JEFFREY LURIE**: Welcome to everybody on a cold, Philly day.I can't tell you how excited I am to welcome back Doug Pederson to the Eagles family. This was a very, very detailed and exhaustive search process, some of which we could share publically, but most of it is a very private and intense few weeks that goes on in the NFL, I'm sure with most teams and ours was no exception. I first want to reach out and thank everybody who was involved in the search process, especially Don [Eagles president Don Smolenski] and Howie [Eagles executive vice president of football operations Howie Roseman] and [Eagles senior director of player personnel] Tom Donahoe and all of our special advisors that we had. This was really a terrific, terrific process: the best I've been a part of. And it's also a long one in the sense of a lot happens in a couple weeks, but in most businesses, it would take place over many months. In the NFL, it gets very condensed. In this process, we started with about 25 candidates that we completely researched, analyzed, vetted, however you want to describe it. And that research started during the season -- at some point late in the season -- and it gave us some time to -- if we needed to go this direction -- be fully prepared for the search process. The good news in the NFL is that there's a lot of real good candidates. When we went from looking at 25 viable candidates, we then reduced it to about 10 candidates that we were very, very interested in, some of whom were existing head coaches on other teams, waiting to see if they would be available and creating our own top tier of candidates, in addition to internal candidates. So that list ended up being about 10 or 11 candidates that we were totally focused on.I have to say that the candidates we ended up interviewing were all impressive. It is a really good fortune for people to develop such young talent and [there is a] multi-type of talent in the NFL, whether it's young coordinators, impressive internal candidates [or] very experienced head coaches in the National Football League. [There are] very, very impressive people, smart and really able to be very successful I think in the NFL.We then, basically from all the interviews, continued to analyze, research and with all of us and our advisors, unanimously came to the conclusion that the best man for the job and the best leader in this process was Doug Pederson.The main features with Doug that really impressed all of us, and especially myself, were first, [he is] real smart. [He's a] real smart, strategic thinker. Things we noticed early on in his career, but really blossomed over the last decade of coaching. As a player and a coach, he worked under coaches that really knew how to do it right, whether it's Don Shula, Mike Holmgren or Andy Reid, these were well organized coaches that absolutely were at the forefront and are at the forefront of their profession.As a player, how he worked with our quarterbacks that he was playing with, and as coaching them, as well, terrific, just terrific. Communications skills, unparalleled. A key ingredient for me, and I think when you go to this it kind of defines differences between candidates, and that is who is the most comfortable in their own skin. And when I say that, what I mean is an ability to be genuine at all times. I got to spend a lot of time with our players at the beginning of this coaching search, and the message loud and clear [was] -- which I agree with in terms of leadership in today's world -- no matter what, you've got to be comfortable in your own skin in order to be able to reach out, be genuine with those you want to get high performance from, be accountable to them and make them accountable to you. When you get down to it, that's something that we were not going to go away from. That was a very key variable, and Doug has that unquestionably. I think what Doug brings also is an understanding of the passion of our fans in Philadelphia. This wasn't a requirement for the job, but he understands how dedicated and obsessed we all are to bring a Super Bowl to Philadelphia. He's talked about it for years and years and years; he continues to talk about it and understands a lot of the issues of what we all want to bring to the best city in terms of football fans imaginable. So that's another piece of it.We can go into many more variables, but I'm going to tell you that at the end of the search, this was an easy call. With that, I'd like to welcome back Doug Pederson and introduce him as the next head coach of the Philadelphia Eagles.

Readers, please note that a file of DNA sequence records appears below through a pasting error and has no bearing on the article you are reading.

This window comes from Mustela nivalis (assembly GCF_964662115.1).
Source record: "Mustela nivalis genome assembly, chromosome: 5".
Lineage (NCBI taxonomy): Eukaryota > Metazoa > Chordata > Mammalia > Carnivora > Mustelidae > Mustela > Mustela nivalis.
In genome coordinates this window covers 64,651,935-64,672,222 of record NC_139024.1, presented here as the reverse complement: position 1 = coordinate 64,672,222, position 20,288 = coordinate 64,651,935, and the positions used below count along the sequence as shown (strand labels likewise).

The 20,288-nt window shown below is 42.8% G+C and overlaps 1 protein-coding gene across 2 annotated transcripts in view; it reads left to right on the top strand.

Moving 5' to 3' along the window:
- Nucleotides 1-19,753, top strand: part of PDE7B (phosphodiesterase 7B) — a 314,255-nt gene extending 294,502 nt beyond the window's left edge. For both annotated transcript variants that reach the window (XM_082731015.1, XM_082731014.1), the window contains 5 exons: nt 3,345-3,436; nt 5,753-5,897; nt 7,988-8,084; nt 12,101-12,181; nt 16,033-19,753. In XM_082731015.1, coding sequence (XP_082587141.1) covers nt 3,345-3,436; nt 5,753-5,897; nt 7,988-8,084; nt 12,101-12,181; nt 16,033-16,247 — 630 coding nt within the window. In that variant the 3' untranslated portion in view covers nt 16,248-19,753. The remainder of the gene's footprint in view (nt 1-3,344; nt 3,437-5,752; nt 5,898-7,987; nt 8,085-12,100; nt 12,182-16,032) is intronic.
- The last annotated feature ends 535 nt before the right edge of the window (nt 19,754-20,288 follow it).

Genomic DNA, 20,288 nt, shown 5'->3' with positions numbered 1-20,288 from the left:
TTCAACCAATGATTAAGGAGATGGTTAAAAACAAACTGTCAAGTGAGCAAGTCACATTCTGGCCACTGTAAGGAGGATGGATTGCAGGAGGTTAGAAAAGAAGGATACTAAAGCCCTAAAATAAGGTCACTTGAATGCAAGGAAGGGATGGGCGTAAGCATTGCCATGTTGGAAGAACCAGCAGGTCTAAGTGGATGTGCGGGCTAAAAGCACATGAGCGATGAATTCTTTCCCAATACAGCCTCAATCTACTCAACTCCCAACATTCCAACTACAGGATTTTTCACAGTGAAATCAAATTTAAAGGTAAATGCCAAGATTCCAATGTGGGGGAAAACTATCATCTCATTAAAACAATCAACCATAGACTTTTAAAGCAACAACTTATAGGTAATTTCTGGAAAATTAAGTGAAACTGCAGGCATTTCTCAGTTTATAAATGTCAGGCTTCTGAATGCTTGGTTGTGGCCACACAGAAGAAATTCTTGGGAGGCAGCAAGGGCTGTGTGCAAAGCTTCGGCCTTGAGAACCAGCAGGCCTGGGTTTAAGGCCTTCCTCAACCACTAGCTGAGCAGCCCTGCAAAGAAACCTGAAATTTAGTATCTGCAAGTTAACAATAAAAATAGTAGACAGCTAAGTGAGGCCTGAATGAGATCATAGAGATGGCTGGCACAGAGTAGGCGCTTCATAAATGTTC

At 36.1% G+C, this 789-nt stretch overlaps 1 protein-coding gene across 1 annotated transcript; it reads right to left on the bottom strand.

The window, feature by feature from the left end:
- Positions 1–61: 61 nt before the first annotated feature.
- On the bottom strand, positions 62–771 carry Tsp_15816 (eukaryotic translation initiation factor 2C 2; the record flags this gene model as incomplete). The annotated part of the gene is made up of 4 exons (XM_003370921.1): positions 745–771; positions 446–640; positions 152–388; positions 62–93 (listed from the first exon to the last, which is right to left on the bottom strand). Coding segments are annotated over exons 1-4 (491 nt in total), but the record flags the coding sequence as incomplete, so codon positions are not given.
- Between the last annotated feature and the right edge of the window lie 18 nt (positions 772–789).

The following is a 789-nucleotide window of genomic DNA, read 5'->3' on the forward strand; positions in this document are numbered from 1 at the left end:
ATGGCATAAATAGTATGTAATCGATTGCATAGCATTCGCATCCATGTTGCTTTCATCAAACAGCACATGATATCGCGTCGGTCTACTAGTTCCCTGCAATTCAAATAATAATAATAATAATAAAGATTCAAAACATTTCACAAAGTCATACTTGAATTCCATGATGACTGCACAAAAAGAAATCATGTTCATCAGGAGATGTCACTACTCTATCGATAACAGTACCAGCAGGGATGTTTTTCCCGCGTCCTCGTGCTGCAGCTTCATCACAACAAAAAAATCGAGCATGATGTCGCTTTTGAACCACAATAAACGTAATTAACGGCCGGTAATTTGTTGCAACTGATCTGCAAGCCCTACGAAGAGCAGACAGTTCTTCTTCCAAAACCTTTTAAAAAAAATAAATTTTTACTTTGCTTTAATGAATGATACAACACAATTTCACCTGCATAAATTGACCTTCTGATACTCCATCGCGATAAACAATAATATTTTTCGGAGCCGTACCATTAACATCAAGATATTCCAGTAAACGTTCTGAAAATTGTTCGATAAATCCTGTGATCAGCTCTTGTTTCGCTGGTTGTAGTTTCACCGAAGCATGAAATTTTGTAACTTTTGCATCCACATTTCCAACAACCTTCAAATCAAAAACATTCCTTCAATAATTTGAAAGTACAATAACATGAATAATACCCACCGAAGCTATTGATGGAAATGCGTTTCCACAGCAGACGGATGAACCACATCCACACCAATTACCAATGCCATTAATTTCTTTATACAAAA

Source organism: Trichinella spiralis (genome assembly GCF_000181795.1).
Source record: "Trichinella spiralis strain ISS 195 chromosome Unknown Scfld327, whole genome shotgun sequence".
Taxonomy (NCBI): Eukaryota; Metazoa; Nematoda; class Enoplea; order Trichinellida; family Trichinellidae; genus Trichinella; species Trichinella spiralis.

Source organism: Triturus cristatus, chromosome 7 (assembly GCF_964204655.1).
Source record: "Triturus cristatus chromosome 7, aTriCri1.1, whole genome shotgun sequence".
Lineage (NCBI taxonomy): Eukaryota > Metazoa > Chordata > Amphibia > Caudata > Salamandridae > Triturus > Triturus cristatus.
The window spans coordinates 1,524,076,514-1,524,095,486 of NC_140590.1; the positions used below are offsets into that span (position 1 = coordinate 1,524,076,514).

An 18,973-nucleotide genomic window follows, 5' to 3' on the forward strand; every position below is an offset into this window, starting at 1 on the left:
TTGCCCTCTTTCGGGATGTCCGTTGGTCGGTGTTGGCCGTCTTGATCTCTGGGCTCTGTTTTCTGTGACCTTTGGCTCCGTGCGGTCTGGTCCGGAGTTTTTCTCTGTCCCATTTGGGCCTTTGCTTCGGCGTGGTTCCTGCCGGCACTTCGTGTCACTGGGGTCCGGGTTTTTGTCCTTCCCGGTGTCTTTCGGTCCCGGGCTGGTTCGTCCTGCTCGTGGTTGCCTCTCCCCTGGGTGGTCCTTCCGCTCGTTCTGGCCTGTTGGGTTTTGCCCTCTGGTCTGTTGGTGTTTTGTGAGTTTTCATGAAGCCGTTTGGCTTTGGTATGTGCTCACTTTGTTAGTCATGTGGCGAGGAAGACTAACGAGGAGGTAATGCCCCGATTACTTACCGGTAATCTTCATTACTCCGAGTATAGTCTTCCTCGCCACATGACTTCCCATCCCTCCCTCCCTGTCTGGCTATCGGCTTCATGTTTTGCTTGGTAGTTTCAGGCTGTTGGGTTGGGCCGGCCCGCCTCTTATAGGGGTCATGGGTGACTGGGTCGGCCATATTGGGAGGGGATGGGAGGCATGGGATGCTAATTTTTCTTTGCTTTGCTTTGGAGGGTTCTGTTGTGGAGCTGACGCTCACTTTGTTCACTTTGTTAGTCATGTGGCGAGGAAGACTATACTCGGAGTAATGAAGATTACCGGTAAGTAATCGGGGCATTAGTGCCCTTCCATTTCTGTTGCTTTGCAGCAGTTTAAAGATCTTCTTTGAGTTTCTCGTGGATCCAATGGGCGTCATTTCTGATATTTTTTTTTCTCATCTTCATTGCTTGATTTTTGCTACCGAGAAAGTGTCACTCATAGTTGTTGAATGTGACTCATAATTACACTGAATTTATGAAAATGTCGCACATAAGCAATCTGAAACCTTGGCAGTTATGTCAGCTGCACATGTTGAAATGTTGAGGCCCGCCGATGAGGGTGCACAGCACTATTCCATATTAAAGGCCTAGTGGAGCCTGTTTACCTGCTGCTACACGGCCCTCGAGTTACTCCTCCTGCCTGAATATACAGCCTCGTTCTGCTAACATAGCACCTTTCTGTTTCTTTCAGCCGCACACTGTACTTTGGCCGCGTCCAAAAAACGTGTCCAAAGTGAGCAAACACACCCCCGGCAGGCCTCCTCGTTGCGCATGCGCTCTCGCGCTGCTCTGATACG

DOUG PEDERSON: I'm standing here before you, just a humbled human being. There's a lot of people I want to thank, and the first people is obviously the Kansas City Chiefs. [Chiefs Chairman and CEO] Clark Hunt and the Hunt family for giving me the opportunity to be the offensive coordinator there for three years. Mark Donovan, the team president, and Coach Andy Reid, one of my mentors in my life. And then turn this chapter of my life back to Philadelphia. I started my career here in 1999 as a starting quarterback, I came back as a position coach with Coach Reid, and now I'm back as the head coach of the Philadelphia Eagles.So with that, I want to thank Tina and Jeffrey Lurie for this opportunity; Howie Roseman, Don Smolenski, the search team and the committee. The efforts that were put forth in finding their next head coach, and last but not least, I want to thank my wife, who is here today, Jeannie. She's been my rock, my support and my inspiration for anything and everything that we've done together as a couple.Looking at the Philadelphia Eagles and what intrigued me about coming back to Philadelphia: One is an opportunity to lead young men. An opportunity to be surrounded by quality individuals, top-notch individuals and a tremendous owner: an owner that gives you the fullest of support. The players that are in this room. My challenge to them is that we are going to work every day. We are going to work hard every day. We are going to come to work every day. As coaches, it's our job to make you better: to make you better as individuals, to make you better as men and to make you better as Philadelphia Eagles. And that's my job. It starts with me.I understand the culture and the passion of Philadelphia. I get it. I experienced that as a quarterback in 1999. I experienced that firsthand. And now coming back, I understand what it feels like to win in this city. This city hasn't won and this organization hasn't won in quite some time. It's my job to turn that around. And you do it one day at a time. You do it one player at a time and you do it one coach at a time.So as I continue to go through the evaluation process, you know, nothing's settled. Nothing's settled. You evaluate the team and you evaluate the coaches. You want to put the best people in place, not only for the Philadelphia Eagles, but people that are Doug Pederson people. People that I can trust, coaches that I can trust, coaches that I can trust that they are doing the best things for their players, whether it be in the training room, the strength and conditioning department, the personnel department, and obviously the coaching department.And so I'm proud to announce right now, Jim Schwartz will be our defensive coordinator for the 2016 Philadelphia Eagles. I'm excited to have him, his track record and his defenses that have led the National Football League. I've had a chance to coach against him and I'm glad he's on our team now. So I'm honored to have him to be a part of my staff.